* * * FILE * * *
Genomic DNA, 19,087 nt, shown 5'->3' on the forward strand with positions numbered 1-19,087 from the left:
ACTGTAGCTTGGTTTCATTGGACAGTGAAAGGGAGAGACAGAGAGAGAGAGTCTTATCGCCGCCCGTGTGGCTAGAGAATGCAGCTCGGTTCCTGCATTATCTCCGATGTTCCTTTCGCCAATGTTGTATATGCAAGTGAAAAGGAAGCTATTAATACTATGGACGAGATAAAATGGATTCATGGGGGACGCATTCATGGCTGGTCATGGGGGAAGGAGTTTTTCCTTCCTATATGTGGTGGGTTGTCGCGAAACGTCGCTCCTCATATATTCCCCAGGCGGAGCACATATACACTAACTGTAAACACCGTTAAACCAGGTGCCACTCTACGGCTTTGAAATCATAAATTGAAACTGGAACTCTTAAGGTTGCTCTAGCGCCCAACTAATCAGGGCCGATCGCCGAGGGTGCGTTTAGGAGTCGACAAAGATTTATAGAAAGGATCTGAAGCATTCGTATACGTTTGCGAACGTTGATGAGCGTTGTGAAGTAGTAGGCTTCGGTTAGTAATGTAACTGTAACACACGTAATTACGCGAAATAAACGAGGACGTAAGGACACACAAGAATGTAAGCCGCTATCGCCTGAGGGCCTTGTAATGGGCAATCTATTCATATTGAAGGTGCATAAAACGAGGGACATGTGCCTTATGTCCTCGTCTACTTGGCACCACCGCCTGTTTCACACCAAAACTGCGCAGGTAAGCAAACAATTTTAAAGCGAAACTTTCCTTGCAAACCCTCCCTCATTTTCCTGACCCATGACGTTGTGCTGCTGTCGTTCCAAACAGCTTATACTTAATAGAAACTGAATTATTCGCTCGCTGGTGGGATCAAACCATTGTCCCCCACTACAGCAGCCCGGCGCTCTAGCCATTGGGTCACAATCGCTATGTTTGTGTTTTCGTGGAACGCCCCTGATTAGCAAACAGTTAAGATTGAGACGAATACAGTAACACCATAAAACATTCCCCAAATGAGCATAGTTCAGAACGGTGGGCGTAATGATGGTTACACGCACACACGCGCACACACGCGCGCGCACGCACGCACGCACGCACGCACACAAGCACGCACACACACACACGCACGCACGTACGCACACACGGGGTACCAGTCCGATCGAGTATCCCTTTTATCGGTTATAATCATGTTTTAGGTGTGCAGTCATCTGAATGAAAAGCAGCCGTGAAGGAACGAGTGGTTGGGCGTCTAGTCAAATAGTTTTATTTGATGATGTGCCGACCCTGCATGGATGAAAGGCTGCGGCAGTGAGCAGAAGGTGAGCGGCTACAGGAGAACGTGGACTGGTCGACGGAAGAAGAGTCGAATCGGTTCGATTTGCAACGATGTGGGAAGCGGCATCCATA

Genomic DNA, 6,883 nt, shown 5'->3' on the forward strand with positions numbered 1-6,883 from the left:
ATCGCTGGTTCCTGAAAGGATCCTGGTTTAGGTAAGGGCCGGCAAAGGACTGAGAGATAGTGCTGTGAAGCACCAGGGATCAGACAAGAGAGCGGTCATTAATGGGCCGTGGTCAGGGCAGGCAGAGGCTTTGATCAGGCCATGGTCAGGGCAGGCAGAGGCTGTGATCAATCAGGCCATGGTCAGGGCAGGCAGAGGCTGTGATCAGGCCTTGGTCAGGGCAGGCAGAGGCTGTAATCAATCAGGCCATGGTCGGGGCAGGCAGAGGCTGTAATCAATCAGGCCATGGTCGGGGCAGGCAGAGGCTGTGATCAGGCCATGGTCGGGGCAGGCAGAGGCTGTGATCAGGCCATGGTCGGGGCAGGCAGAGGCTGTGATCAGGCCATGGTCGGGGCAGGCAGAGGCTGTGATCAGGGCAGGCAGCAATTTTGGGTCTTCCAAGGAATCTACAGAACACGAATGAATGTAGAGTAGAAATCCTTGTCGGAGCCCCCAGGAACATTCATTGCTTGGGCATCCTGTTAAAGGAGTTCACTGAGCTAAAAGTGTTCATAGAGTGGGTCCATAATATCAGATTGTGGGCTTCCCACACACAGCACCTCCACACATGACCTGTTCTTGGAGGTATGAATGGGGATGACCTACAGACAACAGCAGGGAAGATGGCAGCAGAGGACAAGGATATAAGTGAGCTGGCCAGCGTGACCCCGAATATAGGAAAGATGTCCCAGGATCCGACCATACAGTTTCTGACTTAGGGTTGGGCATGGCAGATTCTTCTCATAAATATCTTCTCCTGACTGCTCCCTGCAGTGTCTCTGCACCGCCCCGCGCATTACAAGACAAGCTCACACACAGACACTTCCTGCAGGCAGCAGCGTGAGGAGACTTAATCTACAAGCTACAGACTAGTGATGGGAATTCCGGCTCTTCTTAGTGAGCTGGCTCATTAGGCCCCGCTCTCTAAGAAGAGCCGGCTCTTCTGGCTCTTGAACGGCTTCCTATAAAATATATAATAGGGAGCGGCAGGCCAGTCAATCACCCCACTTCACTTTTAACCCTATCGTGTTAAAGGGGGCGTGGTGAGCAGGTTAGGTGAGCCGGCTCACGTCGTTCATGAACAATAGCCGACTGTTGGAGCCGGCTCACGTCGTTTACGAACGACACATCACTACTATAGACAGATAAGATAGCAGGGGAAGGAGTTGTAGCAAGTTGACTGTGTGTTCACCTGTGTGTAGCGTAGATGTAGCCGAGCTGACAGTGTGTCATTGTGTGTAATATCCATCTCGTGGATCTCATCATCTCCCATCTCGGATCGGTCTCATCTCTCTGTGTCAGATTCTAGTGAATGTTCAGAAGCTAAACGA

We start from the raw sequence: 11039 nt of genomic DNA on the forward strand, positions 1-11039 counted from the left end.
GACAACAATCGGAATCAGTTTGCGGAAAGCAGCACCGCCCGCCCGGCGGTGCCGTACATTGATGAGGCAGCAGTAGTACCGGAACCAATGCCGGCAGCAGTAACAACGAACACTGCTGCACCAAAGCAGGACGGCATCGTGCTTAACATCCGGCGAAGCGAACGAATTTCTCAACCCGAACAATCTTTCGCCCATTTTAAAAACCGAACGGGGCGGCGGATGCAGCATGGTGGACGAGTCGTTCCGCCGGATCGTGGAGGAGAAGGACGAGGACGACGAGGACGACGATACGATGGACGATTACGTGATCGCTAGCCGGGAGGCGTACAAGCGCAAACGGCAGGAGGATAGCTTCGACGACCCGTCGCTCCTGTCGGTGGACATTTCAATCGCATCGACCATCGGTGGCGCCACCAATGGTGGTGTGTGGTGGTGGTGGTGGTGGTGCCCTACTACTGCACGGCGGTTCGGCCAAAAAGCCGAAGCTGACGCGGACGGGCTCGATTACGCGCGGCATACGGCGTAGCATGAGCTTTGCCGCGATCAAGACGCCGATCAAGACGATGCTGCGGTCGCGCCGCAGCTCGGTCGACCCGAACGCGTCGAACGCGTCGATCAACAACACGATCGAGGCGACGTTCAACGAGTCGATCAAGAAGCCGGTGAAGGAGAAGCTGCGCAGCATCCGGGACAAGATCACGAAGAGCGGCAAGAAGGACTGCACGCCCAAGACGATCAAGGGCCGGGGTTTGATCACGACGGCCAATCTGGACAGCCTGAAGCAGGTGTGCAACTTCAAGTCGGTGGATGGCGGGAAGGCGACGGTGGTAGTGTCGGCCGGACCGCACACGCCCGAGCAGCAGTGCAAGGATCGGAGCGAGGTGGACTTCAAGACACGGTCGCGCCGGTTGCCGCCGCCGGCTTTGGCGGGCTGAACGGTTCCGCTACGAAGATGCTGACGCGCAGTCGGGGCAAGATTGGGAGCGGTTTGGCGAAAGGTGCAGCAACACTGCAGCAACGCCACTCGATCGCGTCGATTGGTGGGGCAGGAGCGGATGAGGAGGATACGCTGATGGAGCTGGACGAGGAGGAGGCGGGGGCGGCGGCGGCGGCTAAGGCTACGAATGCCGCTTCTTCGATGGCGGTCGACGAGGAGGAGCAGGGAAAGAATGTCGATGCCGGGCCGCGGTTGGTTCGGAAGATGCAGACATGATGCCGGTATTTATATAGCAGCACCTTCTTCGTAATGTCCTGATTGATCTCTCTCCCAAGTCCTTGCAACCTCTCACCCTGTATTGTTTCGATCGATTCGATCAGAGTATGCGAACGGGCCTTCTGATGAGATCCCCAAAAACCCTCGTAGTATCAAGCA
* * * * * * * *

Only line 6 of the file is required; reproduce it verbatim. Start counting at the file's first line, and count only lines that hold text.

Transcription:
GACAACAATCGGAATCAGTTTGCGGAAAGCAGCACCGCCCGCCCGGCGGTGCCGTACATTGATGAGGCAGCAGTAGTACCGGAACCAATGCCGGCAGCAGTAACAACGAACACTGCTGCACCAAAGCAGGACGGCATCGTGCTTAACATCCGGCGAAGCGAACGAATTTCTCAACCCGAACAATCTTTCGCCCATTTTAAAAACCGAACGGGGCGGCGGATGCAGCATGGTGGACGAGTCGTTCCGCCGGATCGTGGAGGAGAAGGACGAGGACGACGAGGACGACGATACGATGGACGATTACGTGATCGCTAGCCGGGAGGCGTACAAGCGCAAACGGCAGGAGGATAGCTTCGACGACCCGTCGCTCCTGTCGGTGGACATTTCAATCGCATCGACCATCGGTGGCGCCACCAATGGTGGTGTGTGGTGGTGGTGGTGGTGGTGCCCTACTACTGCACGGCGGTTCGGCCAAAAAGCCGAAGCTGACGCGGACGGGCTCGATTACGCGCGGCATACGGCGTAGCATGAGCTTTGCCGCGATCAAGACGCCGATCAAGACGATGCTGCGGTCGCGCCGCAGCTCGGTCGACCCGAACGCGTCGAACGCGTCGATCAACAACACGATCGAGGCGACGTTCAACGAGTCGATCAAGAAGCCGGTGAAGGAGAAGCTGCGCAGCATCCGGGACAAGATCACGAAGAGCGGCAAGAAGGACTGCACGCCCAAGACGATCAAGGGCCGGGGTTTGATCACGACGGCCAATCTGGACAGCCTGAAGCAGGTGTGCAACTTCAAGTCGGTGGATGGCGGGAAGGCGACGGTGGTAGTGTCGGCCGGACCGCACACGCCCGAGCAGCAGTGCAAGGATCGGAGCGAGGTGGACTTCAAGACACGGTCGCGCCGGTTGCCGCCGCCGGCTTTGGCGGGCTGAACGGTTCCGCTACGAAGATGCTGACGCGCAGTCGGGGCAAGATTGGGAGCGGTTTGGCGAAAGGTGCAGCAACACTGCAGCAACGCCACTCGATCGCGTCGATTGGTGGGGCAGGAGCGGATGAGGAGGATACGCTGATGGAGCTGGACGAGGAGGAGGCGGGGGCGGCGGCGGCGGCTAAGGCTACGAATGCCGCTTCTTCGATGGCGGTCGACGAGGAGGAGCAGGGAAAGAATGTCGATGCCGGGCCGCGGTTGGTTCGGAAGATGCAGACATGATGCCGGTATTTATATAGCAGCACCTTCTTCGTAATGTCCTGATTGATCTCTCTCCCAAGTCCTTGCAACCTCTCACCCTGTATTGTTTCGATCGATTCGATCAGAGTATGCGAACGGGCCTTCTGATGAGATCCCCAAAAACCCTCGTAGTATCAAGCA